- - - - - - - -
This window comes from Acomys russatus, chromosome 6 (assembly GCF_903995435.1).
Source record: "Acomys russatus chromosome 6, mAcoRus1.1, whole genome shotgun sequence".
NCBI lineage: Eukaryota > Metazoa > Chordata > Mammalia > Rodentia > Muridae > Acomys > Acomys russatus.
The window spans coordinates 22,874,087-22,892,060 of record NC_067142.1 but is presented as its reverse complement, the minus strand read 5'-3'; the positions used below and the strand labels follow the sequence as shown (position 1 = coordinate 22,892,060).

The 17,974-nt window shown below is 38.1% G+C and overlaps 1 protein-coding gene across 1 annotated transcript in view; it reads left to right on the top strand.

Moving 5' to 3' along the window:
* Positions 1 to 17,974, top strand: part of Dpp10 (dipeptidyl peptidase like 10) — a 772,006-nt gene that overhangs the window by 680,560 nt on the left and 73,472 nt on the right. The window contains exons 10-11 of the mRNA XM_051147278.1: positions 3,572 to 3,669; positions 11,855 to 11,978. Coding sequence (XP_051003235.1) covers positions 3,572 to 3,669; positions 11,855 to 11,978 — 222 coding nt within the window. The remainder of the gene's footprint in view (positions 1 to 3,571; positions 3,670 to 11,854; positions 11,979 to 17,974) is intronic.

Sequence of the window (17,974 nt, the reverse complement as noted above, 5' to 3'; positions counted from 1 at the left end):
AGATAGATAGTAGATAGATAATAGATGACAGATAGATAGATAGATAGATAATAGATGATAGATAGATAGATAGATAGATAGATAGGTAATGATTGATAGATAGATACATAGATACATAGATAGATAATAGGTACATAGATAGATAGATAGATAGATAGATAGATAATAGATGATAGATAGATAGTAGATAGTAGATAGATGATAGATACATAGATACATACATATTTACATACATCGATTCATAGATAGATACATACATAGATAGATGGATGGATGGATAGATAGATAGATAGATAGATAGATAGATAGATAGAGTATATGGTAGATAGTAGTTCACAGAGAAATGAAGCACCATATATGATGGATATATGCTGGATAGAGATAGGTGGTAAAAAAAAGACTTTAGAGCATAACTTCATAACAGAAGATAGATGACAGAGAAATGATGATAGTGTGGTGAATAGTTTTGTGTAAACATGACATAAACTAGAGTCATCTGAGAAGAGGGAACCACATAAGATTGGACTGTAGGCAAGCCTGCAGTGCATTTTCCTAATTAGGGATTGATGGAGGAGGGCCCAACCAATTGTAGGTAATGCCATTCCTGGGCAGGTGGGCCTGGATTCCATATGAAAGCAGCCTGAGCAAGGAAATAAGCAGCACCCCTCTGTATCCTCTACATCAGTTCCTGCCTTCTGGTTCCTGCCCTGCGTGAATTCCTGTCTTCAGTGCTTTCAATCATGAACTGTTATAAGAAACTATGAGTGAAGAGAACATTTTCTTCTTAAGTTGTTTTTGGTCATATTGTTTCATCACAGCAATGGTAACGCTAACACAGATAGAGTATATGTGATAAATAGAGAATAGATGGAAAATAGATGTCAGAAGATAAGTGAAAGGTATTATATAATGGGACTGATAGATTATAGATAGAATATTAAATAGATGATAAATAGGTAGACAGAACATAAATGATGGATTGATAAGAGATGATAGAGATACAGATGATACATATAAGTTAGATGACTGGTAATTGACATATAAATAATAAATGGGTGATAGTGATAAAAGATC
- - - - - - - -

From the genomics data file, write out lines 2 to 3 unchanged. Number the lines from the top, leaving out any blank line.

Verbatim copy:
Source record: "Acomys russatus chromosome 6, mAcoRus1.1, whole genome shotgun sequence".
NCBI lineage: Eukaryota > Metazoa > Chordata > Mammalia > Rodentia > Muridae > Acomys > Acomys russatus.